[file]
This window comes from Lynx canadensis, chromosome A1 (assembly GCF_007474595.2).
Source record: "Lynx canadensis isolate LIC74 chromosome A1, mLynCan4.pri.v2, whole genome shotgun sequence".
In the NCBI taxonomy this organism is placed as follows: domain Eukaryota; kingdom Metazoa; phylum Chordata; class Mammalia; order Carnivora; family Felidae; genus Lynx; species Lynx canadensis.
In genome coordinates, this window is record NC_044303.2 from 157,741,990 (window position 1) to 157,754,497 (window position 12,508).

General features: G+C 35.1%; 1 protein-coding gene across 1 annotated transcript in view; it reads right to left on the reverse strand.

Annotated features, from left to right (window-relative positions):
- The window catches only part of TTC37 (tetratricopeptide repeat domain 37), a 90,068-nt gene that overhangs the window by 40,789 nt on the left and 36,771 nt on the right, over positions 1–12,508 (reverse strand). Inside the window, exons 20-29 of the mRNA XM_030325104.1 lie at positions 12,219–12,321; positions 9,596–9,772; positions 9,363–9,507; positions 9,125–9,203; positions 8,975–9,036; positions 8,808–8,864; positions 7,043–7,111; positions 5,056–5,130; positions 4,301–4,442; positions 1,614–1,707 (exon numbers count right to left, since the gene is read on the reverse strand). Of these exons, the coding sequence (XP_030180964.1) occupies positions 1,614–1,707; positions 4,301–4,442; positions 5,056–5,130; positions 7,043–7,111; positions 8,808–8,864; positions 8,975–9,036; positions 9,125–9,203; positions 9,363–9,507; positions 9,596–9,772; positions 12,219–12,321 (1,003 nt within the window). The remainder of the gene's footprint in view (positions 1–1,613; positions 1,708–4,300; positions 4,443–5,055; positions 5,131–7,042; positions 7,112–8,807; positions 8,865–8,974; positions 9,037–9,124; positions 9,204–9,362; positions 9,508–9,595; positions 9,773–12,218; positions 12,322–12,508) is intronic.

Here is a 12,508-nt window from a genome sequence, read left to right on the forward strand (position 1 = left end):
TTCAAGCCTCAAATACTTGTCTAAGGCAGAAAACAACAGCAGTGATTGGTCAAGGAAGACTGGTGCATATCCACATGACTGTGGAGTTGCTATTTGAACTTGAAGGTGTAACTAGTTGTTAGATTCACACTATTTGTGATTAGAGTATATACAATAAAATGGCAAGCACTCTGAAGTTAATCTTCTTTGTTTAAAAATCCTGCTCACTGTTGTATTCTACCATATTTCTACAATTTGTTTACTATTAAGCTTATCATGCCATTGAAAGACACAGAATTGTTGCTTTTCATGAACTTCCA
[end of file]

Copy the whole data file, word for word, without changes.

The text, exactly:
This window comes from Lynx canadensis, chromosome A1 (assembly GCF_007474595.2).
Source record: "Lynx canadensis isolate LIC74 chromosome A1, mLynCan4.pri.v2, whole genome shotgun sequence".
In the NCBI taxonomy this organism is placed as follows: domain Eukaryota; kingdom Metazoa; phylum Chordata; class Mammalia; order Carnivora; family Felidae; genus Lynx; species Lynx canadensis.
In genome coordinates, this window is record NC_044303.2 from 157,741,990 (window position 1) to 157,754,497 (window position 12,508).

General features: G+C 35.1%; 1 protein-coding gene across 1 annotated transcript in view; it reads right to left on the reverse strand.

Annotated features, from left to right (window-relative positions):
- The window catches only part of TTC37 (tetratricopeptide repeat domain 37), a 90,068-nt gene that overhangs the window by 40,789 nt on the left and 36,771 nt on the right, over positions 1–12,508 (reverse strand). Inside the window, exons 20-29 of the mRNA XM_030325104.1 lie at positions 12,219–12,321; positions 9,596–9,772; positions 9,363–9,507; positions 9,125–9,203; positions 8,975–9,036; positions 8,808–8,864; positions 7,043–7,111; positions 5,056–5,130; positions 4,301–4,442; positions 1,614–1,707 (exon numbers count right to left, since the gene is read on the reverse strand). Of these exons, the coding sequence (XP_030180964.1) occupies positions 1,614–1,707; positions 4,301–4,442; positions 5,056–5,130; positions 7,043–7,111; positions 8,808–8,864; positions 8,975–9,036; positions 9,125–9,203; positions 9,363–9,507; positions 9,596–9,772; positions 12,219–12,321 (1,003 nt within the window). The remainder of the gene's footprint in view (positions 1–1,613; positions 1,708–4,300; positions 4,443–5,055; positions 5,131–7,042; positions 7,112–8,807; positions 8,865–8,974; positions 9,037–9,124; positions 9,204–9,362; positions 9,508–9,595; positions 9,773–12,218; positions 12,322–12,508) is intronic.

Here is a 12,508-nt window from a genome sequence, read left to right on the forward strand (position 1 = left end):
TTCAAGCCTCAAATACTTGTCTAAGGCAGAAAACAACAGCAGTGATTGGTCAAGGAAGACTGGTGCATATCCACATGACTGTGGAGTTGCTATTTGAACTTGAAGGTGTAACTAGTTGTTAGATTCACACTATTTGTGATTAGAGTATATACAATAAAATGGCAAGCACTCTGAAGTTAATCTTCTTTGTTTAAAAATCCTGCTCACTGTTGTATTCTACCATATTTCTACAATTTGTTTACTATTAAGCTTATCATGCCATTGAAAGACACAGAATTGTTGCTTTTCATGAACTTCCA